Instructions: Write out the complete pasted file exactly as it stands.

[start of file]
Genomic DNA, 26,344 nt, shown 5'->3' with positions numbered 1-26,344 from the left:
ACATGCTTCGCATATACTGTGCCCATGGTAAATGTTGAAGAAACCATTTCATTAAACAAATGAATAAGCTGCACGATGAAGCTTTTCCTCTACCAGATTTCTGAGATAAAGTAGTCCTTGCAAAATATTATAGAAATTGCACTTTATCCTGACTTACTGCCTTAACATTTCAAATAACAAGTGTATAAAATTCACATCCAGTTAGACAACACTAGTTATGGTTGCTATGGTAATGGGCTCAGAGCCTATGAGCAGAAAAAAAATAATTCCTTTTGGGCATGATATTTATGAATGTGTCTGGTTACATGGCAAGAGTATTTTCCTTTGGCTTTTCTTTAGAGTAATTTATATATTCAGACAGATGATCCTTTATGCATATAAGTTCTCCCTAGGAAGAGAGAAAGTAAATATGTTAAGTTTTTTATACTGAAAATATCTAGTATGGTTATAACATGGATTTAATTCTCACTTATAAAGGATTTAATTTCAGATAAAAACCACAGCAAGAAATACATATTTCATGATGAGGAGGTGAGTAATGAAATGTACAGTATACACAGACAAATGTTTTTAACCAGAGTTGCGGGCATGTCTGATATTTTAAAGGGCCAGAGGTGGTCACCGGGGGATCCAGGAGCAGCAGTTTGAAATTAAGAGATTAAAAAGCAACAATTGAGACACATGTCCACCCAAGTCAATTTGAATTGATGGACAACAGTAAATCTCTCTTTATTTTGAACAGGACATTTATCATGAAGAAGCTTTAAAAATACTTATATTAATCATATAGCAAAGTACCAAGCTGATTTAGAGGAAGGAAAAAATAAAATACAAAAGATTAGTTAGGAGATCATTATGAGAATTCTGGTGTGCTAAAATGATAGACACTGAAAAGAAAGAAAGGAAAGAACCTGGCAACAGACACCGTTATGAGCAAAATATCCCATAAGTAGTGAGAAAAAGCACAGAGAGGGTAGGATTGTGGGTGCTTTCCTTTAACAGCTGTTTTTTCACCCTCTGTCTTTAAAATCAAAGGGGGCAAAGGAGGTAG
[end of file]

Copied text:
Genomic DNA, 26,344 nt, shown 5'->3' with positions numbered 1-26,344 from the left:
ACATGCTTCGCATATACTGTGCCCATGGTAAATGTTGAAGAAACCATTTCATTAAACAAATGAATAAGCTGCACGATGAAGCTTTTCCTCTACCAGATTTCTGAGATAAAGTAGTCCTTGCAAAATATTATAGAAATTGCACTTTATCCTGACTTACTGCCTTAACATTTCAAATAACAAGTGTATAAAATTCACATCCAGTTAGACAACACTAGTTATGGTTGCTATGGTAATGGGCTCAGAGCCTATGAGCAGAAAAAAAATAATTCCTTTTGGGCATGATATTTATGAATGTGTCTGGTTACATGGCAAGAGTATTTTCCTTTGGCTTTTCTTTAGAGTAATTTATATATTCAGACAGATGATCCTTTATGCATATAAGTTCTCCCTAGGAAGAGAGAAAGTAAATATGTTAAGTTTTTTATACTGAAAATATCTAGTATGGTTATAACATGGATTTAATTCTCACTTATAAAGGATTTAATTTCAGATAAAAACCACAGCAAGAAATACATATTTCATGATGAGGAGGTGAGTAATGAAATGTACAGTATACACAGACAAATGTTTTTAACCAGAGTTGCGGGCATGTCTGATATTTTAAAGGGCCAGAGGTGGTCACCGGGGGATCCAGGAGCAGCAGTTTGAAATTAAGAGATTAAAAAGCAACAATTGAGACACATGTCCACCCAAGTCAATTTGAATTGATGGACAACAGTAAATCTCTCTTTATTTTGAACAGGACATTTATCATGAAGAAGCTTTAAAAATACTTATATTAATCATATAGCAAAGTACCAAGCTGATTTAGAGGAAGGAAAAAATAAAATACAAAAGATTAGTTAGGAGATCATTATGAGAATTCTGGTGTGCTAAAATGATAGACACTGAAAAGAAAGAAAGGAAAGAACCTGGCAACAGACACCGTTATGAGCAAAATATCCCATAAGTAGTGAGAAAAAGCACAGAGAGGGTAGGATTGTGGGTGCTTTCCTTTAACAGCTGTTTTTTCACCCTCTGTCTTTAAAATCAAAGGGGGCAAAGGAGGTAG